Find Your Inner Compass: Believe in Magic (For Real)

Last week, I invited you to pay attention to your reactions (and not your judgments) as writing ideas and opportunities came across your path---in other words, I asked you to feel for the moments before your hyper-critical brain kicked in, when your insides lit up because an idea resonated with you. I swore up and down that my best writing opportunities have come this way, and it's true. Yet even if you believe me, there's probably a little (or not so little) voice in your mind resisting. Saying, "Oh yeah? How do I know it's going to work?" Well, here's my answer: ----------------------------------------------------------------------------------------------------------------------- A few weeks ago, I went for a walk at Hartman Rocks, a place where most Crested Buttians go for early season mountain biking. I had only an hour between meetings, so I hiked and decided that at each junction in the trail, I'd turn whichever direction felt best. No map. No worries.

(Not always sage advice, actually, when it comes to Hartman's. There are a lot of junctions and not many landmarks. So I guess I'm not advising you to hike without a map so much as I'm encouraging you to walk without a destination. Good? Good.)

Anyway, I took a right at the second junction because everything looked really green that way (a rarity at Hartman's, which is desert and sage brush).  I was smiling and listening to my iPod when a bush ten feet up the trail rustled and out wandered a porcupine.

I know porcupines as animals that my dog likes to tree and once sent a quill right through her wrist. She limped for months.


But this porcupine looked...cute. His quills were lit up by the sun so that they almost glowed, and I could see his body underneath. He waddled, too, a movement somewhere between a duck and a tiny bear.

The porcupine didn't pay any attention to me, just wandered off the trail and into a patch of greens Somehow, I'd come to think of him as my porcupine. One more animal I'd asked to see, and the universe delivered.

Yep, I know how that sounds. But just like I've been trying to listen to my essential self, I've been trying to bring that type of awareness to the world around me. And the more I do, the more I find the things I seek. Writing ideas, yes, but animals, too. I live in the mountains, after all, and I typically miss out on them because I hike with a hyper-active little black dog. I've been wishing to see more of them, and sure enough I have.

In the last month, a coyote ran across the road in front of my car, and I've seen bears three times. One of them walked up to my from my door (ten feet away from coming inside, no joke). I biked 15 feet away from a pair of elk, have seen more marmots than I can count, and watched a porcupine graze.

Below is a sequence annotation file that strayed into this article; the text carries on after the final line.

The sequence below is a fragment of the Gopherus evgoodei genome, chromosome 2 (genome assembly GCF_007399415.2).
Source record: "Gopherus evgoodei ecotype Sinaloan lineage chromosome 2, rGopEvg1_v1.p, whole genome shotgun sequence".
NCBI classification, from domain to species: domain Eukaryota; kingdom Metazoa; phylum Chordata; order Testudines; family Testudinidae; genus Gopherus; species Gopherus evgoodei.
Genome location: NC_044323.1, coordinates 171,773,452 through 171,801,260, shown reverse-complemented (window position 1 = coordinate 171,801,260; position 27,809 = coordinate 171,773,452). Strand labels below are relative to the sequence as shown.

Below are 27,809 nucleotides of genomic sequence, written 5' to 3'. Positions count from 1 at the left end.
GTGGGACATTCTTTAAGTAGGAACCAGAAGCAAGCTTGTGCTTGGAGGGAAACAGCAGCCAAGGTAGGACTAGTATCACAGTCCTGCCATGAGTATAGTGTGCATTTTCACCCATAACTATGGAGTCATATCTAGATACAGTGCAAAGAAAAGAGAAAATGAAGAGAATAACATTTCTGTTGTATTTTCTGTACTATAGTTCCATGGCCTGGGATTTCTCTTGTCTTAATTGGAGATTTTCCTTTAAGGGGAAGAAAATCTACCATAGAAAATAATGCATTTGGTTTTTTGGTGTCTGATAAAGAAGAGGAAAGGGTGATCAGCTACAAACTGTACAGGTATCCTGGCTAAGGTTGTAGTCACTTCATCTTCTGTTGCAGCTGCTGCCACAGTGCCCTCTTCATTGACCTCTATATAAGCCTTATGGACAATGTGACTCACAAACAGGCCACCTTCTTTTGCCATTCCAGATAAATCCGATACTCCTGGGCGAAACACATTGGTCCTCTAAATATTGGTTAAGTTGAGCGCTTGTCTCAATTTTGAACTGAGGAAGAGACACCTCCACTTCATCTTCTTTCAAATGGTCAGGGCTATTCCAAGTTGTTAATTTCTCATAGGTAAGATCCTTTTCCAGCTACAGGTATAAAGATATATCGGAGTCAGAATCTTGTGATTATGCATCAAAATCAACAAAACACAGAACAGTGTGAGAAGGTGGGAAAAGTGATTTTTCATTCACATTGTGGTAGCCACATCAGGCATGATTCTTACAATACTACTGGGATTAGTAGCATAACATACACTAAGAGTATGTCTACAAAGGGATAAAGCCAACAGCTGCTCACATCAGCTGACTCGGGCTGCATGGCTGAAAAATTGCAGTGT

It's. Been. Awesome.

People who believe in a collective consciousness (in Australia they call it the Everywhen) would say that I asked for these encounters, and the Everywhen delivered them. I find myself becoming more and more receptive to that idea, but even when it's a mental stretch, I've found an interpretation that works for me---and my writing.

Namely, there are a lot of porcupines where I live. There are also a lot of bears, coyote, elk and even mountain lions (I did wish to see one of those, but as soon as I did the person next to me started talking about how truly large they are. I was content to let that one go). In other words, there are so many wild animals out there that of course I can hope and expect to see them. I just can't get hung up on how, when, where or with whom I'll see them. All I can do is put myself out there.

The same is true for writing. There are a lot of ideas out there that would make good stories. There are a lot of places that want to publish those stories. There are even a lot of ways to get paid as a writer. But if we get hung up on one way of doing it, just because it worked for someone else, we're going to miss everything else. I recently heard it this way (another one from Martha Beck...): "Focused creation creates unintentional blindness."

That one flies in the face of our culture, doesn't it? Where we're taught to stay focused and put the ol' nose to the grind stone? But I love the freedom in that statement.

If we open ourselves up and pay attention, we'll suddenly see that the possibilities are limitless. We'll write some of those stories, and we'll get published in some of those magazines though not all. We'll even get paid. Of course, not every assignment is going to walk right up to our front door like that bear. And sometimes we'll feel confused or unclear about what comes next or how to "make things happen".

But when everything falls into place, it's going to feel like magic. So close to magic that we just might believe in it. And why not? It's a whole lot more fun than overwhelm.

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Like where this is going but not sure how to start practicing it? Consider one-on-one coaching to free your inner writer. You'll learn to work with yourself instead of against yourself and find freedom in your writing.